September 1, 2019 - e-flux Architecture - Overgrowth returns with 16 new contributions
e-flux Architecture
September 1, 2019
September 1, 2019

e-flux Architecture

The Great Acceleration, 1750–2000, including measures of northern hemisphere average surface temperature, population, CO₂ concentration, loss of tropical rainforest and woodland, GDP, water use, species extinctions, motor vehicles, paper consumption, fisheries exploited, ozone depletion, and foreign investment. Adapted from the Smithsonian.

Overgrowth returns with 16 new contributions

www.e-flux.com/architecture/overgrowth/

From birth to puberty, hamsters double in size each week. If this rate of growth continued, by its first birthday, a hamster would weigh nine billion tons, capable of consuming the entire global corn crop within less than a day. Even before humankind first saw a photograph of the whole Earth and the Club of Rome met to write about its limits, we have long known that infinite growth is impossible. Yet the critique of growth has fueled powerful reactions that have taken place both in and to our built environments, from deregulation and degradation to speculation, derivation, and exclusion. Architects and urban practitioners, toiling daily at the coalface of economic expansion, are complicit in the perpetuation of growth. They are also in a unique position to contribute towards a move away from it.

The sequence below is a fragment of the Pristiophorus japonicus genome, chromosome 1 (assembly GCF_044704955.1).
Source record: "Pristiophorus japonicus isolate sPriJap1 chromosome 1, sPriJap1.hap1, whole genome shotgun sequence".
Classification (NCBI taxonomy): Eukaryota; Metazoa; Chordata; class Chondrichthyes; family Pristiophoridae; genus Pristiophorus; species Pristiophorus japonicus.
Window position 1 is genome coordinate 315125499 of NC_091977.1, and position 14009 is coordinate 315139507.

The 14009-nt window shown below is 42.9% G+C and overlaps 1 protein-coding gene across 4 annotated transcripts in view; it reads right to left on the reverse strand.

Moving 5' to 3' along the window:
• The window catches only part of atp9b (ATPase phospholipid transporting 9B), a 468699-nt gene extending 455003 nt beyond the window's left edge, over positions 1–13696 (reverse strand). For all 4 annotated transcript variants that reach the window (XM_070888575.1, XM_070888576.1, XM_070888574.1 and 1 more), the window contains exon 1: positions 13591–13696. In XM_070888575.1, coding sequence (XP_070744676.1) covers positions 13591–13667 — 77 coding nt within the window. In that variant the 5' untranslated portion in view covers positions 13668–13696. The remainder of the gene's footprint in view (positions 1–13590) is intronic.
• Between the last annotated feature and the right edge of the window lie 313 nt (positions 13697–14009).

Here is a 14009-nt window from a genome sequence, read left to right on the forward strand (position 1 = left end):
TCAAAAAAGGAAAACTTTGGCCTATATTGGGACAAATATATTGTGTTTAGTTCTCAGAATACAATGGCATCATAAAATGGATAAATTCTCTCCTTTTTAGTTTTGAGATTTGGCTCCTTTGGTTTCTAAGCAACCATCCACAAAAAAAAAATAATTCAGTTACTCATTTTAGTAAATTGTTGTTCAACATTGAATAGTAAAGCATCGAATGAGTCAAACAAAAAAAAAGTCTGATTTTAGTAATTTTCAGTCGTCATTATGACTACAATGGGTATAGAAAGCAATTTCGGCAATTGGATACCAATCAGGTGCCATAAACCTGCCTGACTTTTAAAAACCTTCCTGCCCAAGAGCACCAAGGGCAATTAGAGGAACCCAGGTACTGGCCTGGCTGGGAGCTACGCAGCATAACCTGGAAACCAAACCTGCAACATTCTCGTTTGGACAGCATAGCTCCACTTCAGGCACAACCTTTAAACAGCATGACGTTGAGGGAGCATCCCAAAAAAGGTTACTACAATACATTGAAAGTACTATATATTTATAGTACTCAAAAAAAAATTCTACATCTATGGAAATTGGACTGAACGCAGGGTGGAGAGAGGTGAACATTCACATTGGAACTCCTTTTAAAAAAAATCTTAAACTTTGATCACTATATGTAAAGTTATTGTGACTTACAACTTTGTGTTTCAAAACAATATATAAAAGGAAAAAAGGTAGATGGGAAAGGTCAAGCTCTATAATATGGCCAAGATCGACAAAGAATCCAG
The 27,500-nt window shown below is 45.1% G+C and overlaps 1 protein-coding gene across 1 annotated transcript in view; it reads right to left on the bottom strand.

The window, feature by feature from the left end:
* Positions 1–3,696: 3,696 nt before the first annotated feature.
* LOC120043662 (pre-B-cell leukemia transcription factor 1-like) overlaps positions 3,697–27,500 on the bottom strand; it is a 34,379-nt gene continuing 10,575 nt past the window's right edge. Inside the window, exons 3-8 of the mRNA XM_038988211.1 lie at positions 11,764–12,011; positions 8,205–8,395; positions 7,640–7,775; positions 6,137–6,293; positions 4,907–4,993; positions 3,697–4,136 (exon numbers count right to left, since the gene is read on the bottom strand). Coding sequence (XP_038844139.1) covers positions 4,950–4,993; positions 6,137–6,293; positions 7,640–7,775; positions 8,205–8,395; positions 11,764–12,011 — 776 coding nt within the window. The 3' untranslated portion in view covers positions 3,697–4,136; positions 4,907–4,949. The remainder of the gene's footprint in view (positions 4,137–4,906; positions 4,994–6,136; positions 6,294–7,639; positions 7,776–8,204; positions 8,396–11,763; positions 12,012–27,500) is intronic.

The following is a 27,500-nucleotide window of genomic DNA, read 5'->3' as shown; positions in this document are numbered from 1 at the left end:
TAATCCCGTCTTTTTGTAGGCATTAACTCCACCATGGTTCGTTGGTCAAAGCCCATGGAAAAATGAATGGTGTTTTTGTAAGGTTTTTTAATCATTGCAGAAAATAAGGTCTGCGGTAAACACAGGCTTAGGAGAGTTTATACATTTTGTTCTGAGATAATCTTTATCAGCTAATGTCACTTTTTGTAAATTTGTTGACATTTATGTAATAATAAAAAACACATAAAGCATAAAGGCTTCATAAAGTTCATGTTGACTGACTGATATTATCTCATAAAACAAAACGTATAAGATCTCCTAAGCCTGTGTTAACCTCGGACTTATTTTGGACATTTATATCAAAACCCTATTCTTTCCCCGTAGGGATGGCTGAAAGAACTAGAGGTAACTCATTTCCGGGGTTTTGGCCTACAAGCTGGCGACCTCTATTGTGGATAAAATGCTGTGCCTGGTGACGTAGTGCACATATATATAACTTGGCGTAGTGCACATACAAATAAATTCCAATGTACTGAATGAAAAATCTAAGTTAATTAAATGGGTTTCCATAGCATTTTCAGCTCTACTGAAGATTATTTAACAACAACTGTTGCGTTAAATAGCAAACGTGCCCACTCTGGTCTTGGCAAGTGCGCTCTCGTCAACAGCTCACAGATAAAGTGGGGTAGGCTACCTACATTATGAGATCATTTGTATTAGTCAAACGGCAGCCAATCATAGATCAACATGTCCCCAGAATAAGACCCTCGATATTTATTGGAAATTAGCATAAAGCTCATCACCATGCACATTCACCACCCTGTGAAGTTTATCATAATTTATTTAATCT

As the drivers of growth begin to reveal their inadequacies for sustaining life, we must imagine alternative societal structures that do not incentivize unsustainable resource and energy use, and do not perpetuate inequality. Here we can look to degrowth, a movement that contests the supremacy of economic growth and seeks to move away from its stressful, damaging, and ultimately impossible task; not by collapse, but by design. Working on the frontline of capitalism, it is through architecture and urban practice that alternative values, systems, and logics can be manifest in built form and inherited by generations to come.

Overgrowth, a project by e-flux Architecture and the 2019 Oslo Architecture Triennale, debuted in 2018 with contributions by Ingerid Helsing Almaas, Peter Buchanan, Ana María Durán Calisto, Helena Mattsson & Catharina Gabrielsson, Ateya Khorakiwala, Edgar Pieterse, Anna Puigjaner, and Angelos Varvarousis & Penny Koutrolikou.

In 2019, Overgrowth will return with contributions from Daniel A. Barber, Amica Dall, Isabelle Doucet, Karl Otto Ellefsen & Tarald Lundevall, Hélène Frichot & Helen Runting, Sandi Hilal, Stefan Kaegi/Rimini Protokoll, Mill + Jones, n'UNDO​, Joar Nango, Matthias Schuler & Anja Thierfelder, Tamar Shafrir, Kjetil Thorsen, and Steve Webb.

Related
Share
More
e-flux Architecture
Share - Overgrowth returns with 16 new contributions
  • Share
Close
Next